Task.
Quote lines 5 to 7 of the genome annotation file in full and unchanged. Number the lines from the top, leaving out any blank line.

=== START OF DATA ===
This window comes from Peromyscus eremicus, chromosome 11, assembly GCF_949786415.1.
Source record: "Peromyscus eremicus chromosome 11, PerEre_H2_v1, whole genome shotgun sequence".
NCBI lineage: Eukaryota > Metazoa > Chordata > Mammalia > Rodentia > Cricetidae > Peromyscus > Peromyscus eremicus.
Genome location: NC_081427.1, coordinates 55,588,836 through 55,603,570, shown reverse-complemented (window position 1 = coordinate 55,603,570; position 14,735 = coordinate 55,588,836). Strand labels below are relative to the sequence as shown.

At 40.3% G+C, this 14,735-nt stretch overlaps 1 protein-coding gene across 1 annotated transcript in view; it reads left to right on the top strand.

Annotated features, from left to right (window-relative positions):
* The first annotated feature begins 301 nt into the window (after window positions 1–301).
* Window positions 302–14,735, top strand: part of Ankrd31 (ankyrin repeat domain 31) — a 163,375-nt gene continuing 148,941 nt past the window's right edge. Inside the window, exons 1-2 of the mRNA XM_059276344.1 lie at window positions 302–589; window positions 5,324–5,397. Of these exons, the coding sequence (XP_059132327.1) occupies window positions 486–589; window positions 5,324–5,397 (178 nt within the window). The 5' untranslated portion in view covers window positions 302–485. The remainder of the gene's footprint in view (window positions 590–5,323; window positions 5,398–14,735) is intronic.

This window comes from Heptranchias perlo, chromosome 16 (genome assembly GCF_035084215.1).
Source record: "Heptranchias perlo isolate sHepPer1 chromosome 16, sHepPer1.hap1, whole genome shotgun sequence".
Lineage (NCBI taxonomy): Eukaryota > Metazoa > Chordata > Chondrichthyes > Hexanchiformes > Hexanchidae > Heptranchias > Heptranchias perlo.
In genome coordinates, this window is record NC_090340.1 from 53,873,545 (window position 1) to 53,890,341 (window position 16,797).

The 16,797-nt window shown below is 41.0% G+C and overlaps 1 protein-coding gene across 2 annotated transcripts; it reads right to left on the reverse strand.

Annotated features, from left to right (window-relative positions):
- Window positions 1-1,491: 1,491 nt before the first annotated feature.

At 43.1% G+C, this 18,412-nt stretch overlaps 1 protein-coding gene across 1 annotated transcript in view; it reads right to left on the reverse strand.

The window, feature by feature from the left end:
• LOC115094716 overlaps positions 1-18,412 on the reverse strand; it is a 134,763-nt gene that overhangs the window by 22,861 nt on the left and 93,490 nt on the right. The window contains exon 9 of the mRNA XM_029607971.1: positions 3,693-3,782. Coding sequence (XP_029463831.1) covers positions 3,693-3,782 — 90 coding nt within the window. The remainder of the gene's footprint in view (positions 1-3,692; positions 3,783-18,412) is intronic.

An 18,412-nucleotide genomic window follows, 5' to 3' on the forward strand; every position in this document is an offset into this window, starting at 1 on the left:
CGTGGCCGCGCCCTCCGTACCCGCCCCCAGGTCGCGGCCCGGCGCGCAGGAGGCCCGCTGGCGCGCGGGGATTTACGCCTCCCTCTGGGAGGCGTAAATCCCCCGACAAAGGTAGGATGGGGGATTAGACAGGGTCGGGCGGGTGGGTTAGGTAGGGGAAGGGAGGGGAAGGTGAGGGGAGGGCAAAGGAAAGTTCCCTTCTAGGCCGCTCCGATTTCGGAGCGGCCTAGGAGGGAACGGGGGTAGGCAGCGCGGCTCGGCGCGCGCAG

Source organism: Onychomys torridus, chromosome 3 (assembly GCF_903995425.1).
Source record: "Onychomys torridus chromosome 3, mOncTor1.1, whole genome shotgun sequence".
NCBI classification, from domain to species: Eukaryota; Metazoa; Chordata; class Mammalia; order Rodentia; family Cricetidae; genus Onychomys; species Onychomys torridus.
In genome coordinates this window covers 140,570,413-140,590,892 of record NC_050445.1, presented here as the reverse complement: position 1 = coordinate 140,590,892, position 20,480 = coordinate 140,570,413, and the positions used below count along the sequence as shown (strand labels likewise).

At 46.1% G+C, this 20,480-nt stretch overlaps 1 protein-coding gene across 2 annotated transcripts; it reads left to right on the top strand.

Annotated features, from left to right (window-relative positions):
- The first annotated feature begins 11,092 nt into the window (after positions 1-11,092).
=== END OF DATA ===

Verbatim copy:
At 40.3% G+C, this 14,735-nt stretch overlaps 1 protein-coding gene across 1 annotated transcript in view; it reads left to right on the top strand.

Annotated features, from left to right (window-relative positions):
* The first annotated feature begins 301 nt into the window (after window positions 1–301).